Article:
Vivian lives in the future, when being brought back from the dead is a fact of life.
However, we’re not talking zombies here, or sparkly vampires or unemotional robots, which actually is a relief. These revived humans are simply that - humans, but with no memories of their lives before their deaths. Since only younger bodies can be revived (anyone under 35), death by murder or suicide appears to be a common cause.
When Vivian is revived, she adapts to her new life underground rather well. The air on the surface is dangerous, so the only life remaining is in a secure facility under the ground.
Vivian meets others who have been revived, and slowly comes to learn about the nature and purpose of the facility, as well as the reasons why she was killed the first time round.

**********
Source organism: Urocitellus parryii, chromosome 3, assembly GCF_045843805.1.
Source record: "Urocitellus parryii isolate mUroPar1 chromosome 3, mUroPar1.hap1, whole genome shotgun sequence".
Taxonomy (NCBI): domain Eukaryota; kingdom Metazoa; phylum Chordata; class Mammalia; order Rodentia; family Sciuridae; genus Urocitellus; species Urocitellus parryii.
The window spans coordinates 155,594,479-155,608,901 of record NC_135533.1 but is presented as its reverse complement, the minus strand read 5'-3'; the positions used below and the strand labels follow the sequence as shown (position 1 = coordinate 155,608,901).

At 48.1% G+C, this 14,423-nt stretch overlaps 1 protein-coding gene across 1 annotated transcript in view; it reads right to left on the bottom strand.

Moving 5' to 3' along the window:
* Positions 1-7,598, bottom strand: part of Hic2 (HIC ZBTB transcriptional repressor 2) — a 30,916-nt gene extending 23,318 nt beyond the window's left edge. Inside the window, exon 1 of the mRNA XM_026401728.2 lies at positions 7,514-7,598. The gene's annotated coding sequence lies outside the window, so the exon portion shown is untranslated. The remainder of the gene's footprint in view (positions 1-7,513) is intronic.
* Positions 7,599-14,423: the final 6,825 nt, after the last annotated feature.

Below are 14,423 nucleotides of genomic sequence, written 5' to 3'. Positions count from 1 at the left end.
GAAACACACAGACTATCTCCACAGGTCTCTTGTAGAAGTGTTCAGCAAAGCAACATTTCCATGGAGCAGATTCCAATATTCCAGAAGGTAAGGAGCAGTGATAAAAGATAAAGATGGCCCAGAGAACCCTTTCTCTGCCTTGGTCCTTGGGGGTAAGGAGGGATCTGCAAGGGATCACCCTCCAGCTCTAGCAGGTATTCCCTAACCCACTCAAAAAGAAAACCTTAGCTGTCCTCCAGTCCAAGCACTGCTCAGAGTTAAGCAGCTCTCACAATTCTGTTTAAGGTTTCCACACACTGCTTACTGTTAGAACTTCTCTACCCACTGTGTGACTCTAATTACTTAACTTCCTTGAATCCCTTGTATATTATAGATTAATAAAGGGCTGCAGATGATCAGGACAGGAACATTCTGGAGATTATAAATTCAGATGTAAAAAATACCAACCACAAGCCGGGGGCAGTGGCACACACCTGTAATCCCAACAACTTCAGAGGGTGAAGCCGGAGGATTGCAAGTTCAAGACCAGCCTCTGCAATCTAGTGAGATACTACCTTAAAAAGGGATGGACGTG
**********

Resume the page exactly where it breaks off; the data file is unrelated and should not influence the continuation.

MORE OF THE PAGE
I liked the book. I liked the author’s ideas and vision, and I fully expect that her target audience will enjoy exploring the possibilities in this new world in sync with Vivian.
I struggled with some of the tenses, and wonder if an editor could help Ms Kobe with the lack of consistency. I also struggled with the pacing of the novel, feeling sometimes that it dragged through too much dialogue. The characters need a little more fleshing out. Vivian herself is 21 years old but she accepts her new situation like a docile child, then at times whines about unimportant details like a petulant teenager. I have to admit that she was difficult to like.
I think that Jodie Kobe has her hands on a really interesting idea here. I’d love for her to talk to some professional writers / editors before she writes the next volume - or even consider a redraft of Revived. It could be tightened up to give it a much more gripping edge.